Is Your Data Recovery Plan Hurricane-Ready?

4 minutes read

Ask a roomful of CIOs what keeps them up at night, and data disruptions and downtime are sure to be near the top of the list. And for good reasons: a study by consulting firm ITIC found that 40% of large enterprises estimated the hourly cost of downtime at over $1 million.

While network disruptions caused by cyberattacks and data breaches capture most of the headlines, natural disasters can have significant — or even fatal — consequences for many organizations. For businesses operating in the southern and eastern regions of the US, hurricanes can represent the greatest risk of all.

Hurricane Frequency and Severity Are on the Rise

In 2020, 11 hurricanes made landfall in the US, breaking the previous record of nine in 1916. While growing in frequency, hurricanes are also causing more destruction — more than $51 billion in 2020.

Major storms can impact businesses in many ways — taking networks down, causing data loss, destroying infrastructure, and restricting employees’ ability to work. Remediation efforts can take significant time and resources and are not always successful. FEMA estimates that 9 out of 10 small businesses fail if they cannot resume operations within five days after a disaster.

Despite those dire consequences, Gartner estimates that 72% of organizations do not have adequate disaster recovery or data protection capabilities. Another survey found that 29% of organizations with a data recovery plan test it just once a year, and 23% never test it at all.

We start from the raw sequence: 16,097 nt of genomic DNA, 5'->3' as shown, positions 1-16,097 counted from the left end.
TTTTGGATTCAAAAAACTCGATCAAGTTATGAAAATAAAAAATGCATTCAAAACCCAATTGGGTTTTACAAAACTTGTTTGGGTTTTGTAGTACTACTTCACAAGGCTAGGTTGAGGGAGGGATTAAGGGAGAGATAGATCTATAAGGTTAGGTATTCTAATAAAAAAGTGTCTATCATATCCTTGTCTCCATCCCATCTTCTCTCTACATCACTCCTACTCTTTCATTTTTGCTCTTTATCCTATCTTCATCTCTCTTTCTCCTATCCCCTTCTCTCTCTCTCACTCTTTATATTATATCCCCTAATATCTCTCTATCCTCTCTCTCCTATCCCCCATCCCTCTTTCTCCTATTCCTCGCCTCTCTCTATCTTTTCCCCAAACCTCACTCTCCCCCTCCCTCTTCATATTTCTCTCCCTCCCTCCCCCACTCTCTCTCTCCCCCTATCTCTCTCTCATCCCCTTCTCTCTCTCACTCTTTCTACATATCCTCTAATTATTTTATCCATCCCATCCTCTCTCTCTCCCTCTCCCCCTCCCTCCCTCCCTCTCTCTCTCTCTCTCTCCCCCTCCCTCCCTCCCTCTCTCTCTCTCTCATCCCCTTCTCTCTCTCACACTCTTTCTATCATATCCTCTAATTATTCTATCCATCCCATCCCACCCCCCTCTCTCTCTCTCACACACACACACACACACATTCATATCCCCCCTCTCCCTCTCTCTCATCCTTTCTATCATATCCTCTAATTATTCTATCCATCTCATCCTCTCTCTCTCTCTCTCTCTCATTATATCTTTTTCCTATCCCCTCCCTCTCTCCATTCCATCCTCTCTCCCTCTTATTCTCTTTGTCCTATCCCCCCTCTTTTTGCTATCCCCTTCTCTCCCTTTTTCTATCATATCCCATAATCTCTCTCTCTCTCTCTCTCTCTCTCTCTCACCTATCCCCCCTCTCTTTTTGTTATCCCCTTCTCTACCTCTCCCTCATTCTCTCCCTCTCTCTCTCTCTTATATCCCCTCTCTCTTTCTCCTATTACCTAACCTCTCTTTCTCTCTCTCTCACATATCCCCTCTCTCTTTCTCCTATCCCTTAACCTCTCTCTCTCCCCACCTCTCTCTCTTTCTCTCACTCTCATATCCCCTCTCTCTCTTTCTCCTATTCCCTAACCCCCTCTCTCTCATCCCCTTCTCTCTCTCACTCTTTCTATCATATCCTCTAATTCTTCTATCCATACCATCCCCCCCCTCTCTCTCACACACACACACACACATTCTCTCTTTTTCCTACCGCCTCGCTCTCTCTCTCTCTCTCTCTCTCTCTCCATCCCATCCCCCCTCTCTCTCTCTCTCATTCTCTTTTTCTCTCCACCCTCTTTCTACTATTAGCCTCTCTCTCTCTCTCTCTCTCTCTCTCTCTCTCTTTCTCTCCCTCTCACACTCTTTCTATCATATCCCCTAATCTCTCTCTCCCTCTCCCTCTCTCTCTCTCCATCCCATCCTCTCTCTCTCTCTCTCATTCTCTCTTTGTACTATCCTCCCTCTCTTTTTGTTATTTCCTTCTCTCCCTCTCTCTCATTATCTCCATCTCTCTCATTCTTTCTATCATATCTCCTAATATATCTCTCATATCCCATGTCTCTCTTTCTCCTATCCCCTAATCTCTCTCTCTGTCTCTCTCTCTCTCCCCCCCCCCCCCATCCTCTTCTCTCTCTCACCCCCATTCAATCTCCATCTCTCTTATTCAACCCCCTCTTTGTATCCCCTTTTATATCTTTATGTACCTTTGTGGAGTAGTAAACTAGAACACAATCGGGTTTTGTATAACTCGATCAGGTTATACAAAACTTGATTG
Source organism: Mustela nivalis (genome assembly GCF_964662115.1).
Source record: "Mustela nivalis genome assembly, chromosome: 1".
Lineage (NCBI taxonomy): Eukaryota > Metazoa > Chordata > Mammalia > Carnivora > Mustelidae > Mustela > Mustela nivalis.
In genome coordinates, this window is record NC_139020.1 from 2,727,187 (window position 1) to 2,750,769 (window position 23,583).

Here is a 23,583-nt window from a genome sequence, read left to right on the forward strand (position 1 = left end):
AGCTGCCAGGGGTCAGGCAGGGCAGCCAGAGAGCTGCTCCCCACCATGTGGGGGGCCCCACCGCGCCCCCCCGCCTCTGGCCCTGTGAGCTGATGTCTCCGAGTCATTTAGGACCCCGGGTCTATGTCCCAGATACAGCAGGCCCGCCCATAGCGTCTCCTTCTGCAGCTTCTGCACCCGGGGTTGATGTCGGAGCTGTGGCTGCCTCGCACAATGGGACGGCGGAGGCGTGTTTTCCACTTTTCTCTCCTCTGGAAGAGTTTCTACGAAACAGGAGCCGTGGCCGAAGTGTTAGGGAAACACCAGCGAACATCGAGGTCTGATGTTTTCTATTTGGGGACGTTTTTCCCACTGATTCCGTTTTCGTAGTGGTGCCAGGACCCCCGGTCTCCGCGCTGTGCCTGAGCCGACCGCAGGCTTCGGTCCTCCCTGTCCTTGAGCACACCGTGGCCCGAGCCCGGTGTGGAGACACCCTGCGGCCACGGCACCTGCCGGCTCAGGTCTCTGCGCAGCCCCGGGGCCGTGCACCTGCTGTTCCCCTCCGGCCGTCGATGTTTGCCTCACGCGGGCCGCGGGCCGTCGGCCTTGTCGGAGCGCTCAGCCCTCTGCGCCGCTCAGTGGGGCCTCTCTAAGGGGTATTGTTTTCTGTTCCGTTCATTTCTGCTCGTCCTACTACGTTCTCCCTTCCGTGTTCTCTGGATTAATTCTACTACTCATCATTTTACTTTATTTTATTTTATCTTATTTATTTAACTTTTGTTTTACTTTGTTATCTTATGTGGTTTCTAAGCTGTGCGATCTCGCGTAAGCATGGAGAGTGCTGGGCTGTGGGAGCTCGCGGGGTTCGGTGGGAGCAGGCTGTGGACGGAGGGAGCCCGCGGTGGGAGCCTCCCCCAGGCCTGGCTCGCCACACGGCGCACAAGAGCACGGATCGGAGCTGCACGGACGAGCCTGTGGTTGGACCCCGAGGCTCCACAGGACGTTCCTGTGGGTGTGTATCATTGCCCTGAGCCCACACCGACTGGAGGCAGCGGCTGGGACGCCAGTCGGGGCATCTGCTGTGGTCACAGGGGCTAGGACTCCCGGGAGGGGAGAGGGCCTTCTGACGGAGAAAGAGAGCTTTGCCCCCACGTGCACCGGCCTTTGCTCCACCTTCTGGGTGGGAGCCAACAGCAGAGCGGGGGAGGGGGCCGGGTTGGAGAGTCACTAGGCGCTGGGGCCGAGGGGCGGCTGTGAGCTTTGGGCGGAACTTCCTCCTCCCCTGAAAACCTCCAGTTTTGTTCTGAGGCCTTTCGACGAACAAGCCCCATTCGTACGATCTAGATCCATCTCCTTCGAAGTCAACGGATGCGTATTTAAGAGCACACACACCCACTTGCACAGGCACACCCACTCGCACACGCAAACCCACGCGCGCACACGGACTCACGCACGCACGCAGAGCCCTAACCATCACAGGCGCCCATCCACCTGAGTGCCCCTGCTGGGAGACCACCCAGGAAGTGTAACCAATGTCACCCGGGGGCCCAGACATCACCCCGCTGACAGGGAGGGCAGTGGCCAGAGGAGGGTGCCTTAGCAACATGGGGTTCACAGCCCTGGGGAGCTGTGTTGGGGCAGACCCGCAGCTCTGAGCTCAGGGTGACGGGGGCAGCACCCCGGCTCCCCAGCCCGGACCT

Don’t wait: Sign up for your free data protection audit

10 Questions to Ask About Your Current Data Recovery Plan

Data recovery plans have many components, and identifying potential exposure or shortfalls can be a challenge for even the most seasoned IT team.

Here are ten areas to consider when evaluating your plan:

  1. What are your data restoration targets? Depending on your backup infrastructure, retrieving your data could take as little as one hour — or as much as several days. Setting your recovery targets involves several considerations, such as the cost of downtime to your business, the long-term impacts on your reputation and brand, and the costs of establishing and maintaining your DR infrastructure.
  2. Where are you backing up your data? Options for backup range from cloud providers to specialized services that replicate your complete environment in an offsite data center. In the event of a hurricane, retrieving your data from cloud providers like AWS may take considerable time, especially if your network and computing infrastructures have been damaged. Some specialist providers will replicate your full hardware, software, and data infrastructure onsite, speeding the retrieval process.
  3. How often are you performing backups? Backup frequency can depend on the volume and criticality of your data, the cost of data backup, and the ability of your infrastructure to complete backups without impacting your business. For organizations with outdated network infrastructures, frequent or real-time backups can slow network performance to a crawl.
  4. What is your hardware replacement strategy? While a robust data backup plan is critical, it’s only part of the picture. A hurricane can wipe out servers, storage, and other essential hardware components. The ability to quickly replicate your hardware infrastructure is a major factor in how quickly you can recover from a major storm or other natural disaster.